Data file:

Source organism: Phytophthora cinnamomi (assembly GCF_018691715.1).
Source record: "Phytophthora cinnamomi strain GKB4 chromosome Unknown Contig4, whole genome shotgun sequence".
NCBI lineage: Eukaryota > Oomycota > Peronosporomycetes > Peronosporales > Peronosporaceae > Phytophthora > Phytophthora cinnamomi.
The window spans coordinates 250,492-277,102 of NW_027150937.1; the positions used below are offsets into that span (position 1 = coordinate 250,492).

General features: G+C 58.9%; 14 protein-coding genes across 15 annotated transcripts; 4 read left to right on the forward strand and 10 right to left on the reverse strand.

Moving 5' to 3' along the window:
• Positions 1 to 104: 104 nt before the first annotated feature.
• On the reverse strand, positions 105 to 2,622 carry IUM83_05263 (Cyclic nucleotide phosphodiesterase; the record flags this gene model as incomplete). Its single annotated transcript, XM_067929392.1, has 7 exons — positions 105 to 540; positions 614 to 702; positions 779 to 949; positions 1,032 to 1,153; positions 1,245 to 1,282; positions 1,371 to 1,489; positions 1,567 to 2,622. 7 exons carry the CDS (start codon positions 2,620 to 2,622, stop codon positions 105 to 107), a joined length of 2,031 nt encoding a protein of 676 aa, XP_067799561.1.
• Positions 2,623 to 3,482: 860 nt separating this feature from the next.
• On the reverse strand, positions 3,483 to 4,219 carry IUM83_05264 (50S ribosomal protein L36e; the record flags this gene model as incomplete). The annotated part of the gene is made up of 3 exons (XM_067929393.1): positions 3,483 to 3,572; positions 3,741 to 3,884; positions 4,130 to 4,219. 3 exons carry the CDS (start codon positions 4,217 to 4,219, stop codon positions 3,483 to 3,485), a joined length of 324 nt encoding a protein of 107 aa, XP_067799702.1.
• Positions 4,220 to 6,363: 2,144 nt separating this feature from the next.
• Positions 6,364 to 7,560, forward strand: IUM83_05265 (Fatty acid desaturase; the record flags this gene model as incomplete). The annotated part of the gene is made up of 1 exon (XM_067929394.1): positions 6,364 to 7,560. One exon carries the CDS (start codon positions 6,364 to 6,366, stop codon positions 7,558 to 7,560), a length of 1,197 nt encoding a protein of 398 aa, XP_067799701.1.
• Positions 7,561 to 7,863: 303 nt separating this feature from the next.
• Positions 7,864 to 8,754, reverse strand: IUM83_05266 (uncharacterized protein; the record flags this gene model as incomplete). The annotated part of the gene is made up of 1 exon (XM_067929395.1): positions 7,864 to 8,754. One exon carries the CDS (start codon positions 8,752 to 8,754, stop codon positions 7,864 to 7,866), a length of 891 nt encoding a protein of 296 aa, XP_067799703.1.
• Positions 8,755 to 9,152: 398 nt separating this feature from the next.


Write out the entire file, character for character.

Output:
Source organism: Phytophthora cinnamomi (assembly GCF_018691715.1).
Source record: "Phytophthora cinnamomi strain GKB4 chromosome Unknown Contig4, whole genome shotgun sequence".
NCBI lineage: Eukaryota > Oomycota > Peronosporomycetes > Peronosporales > Peronosporaceae > Phytophthora > Phytophthora cinnamomi.
The window spans coordinates 250,492-277,102 of NW_027150937.1; the positions used below are offsets into that span (position 1 = coordinate 250,492).

General features: G+C 58.9%; 14 protein-coding genes across 15 annotated transcripts; 4 read left to right on the forward strand and 10 right to left on the reverse strand.

Moving 5' to 3' along the window:
• Positions 1 to 104: 104 nt before the first annotated feature.
• On the reverse strand, positions 105 to 2,622 carry IUM83_05263 (Cyclic nucleotide phosphodiesterase; the record flags this gene model as incomplete). Its single annotated transcript, XM_067929392.1, has 7 exons — positions 105 to 540; positions 614 to 702; positions 779 to 949; positions 1,032 to 1,153; positions 1,245 to 1,282; positions 1,371 to 1,489; positions 1,567 to 2,622. 7 exons carry the CDS (start codon positions 2,620 to 2,622, stop codon positions 105 to 107), a joined length of 2,031 nt encoding a protein of 676 aa, XP_067799561.1.
• Positions 2,623 to 3,482: 860 nt separating this feature from the next.
• On the reverse strand, positions 3,483 to 4,219 carry IUM83_05264 (50S ribosomal protein L36e; the record flags this gene model as incomplete). The annotated part of the gene is made up of 3 exons (XM_067929393.1): positions 3,483 to 3,572; positions 3,741 to 3,884; positions 4,130 to 4,219. 3 exons carry the CDS (start codon positions 4,217 to 4,219, stop codon positions 3,483 to 3,485), a joined length of 324 nt encoding a protein of 107 aa, XP_067799702.1.
• Positions 4,220 to 6,363: 2,144 nt separating this feature from the next.
• Positions 6,364 to 7,560, forward strand: IUM83_05265 (Fatty acid desaturase; the record flags this gene model as incomplete). The annotated part of the gene is made up of 1 exon (XM_067929394.1): positions 6,364 to 7,560. One exon carries the CDS (start codon positions 6,364 to 6,366, stop codon positions 7,558 to 7,560), a length of 1,197 nt encoding a protein of 398 aa, XP_067799701.1.
• Positions 7,561 to 7,863: 303 nt separating this feature from the next.
• Positions 7,864 to 8,754, reverse strand: IUM83_05266 (uncharacterized protein; the record flags this gene model as incomplete). The annotated part of the gene is made up of 1 exon (XM_067929395.1): positions 7,864 to 8,754. One exon carries the CDS (start codon positions 8,752 to 8,754, stop codon positions 7,864 to 7,866), a length of 891 nt encoding a protein of 296 aa, XP_067799703.1.
• Positions 8,755 to 9,152: 398 nt separating this feature from the next.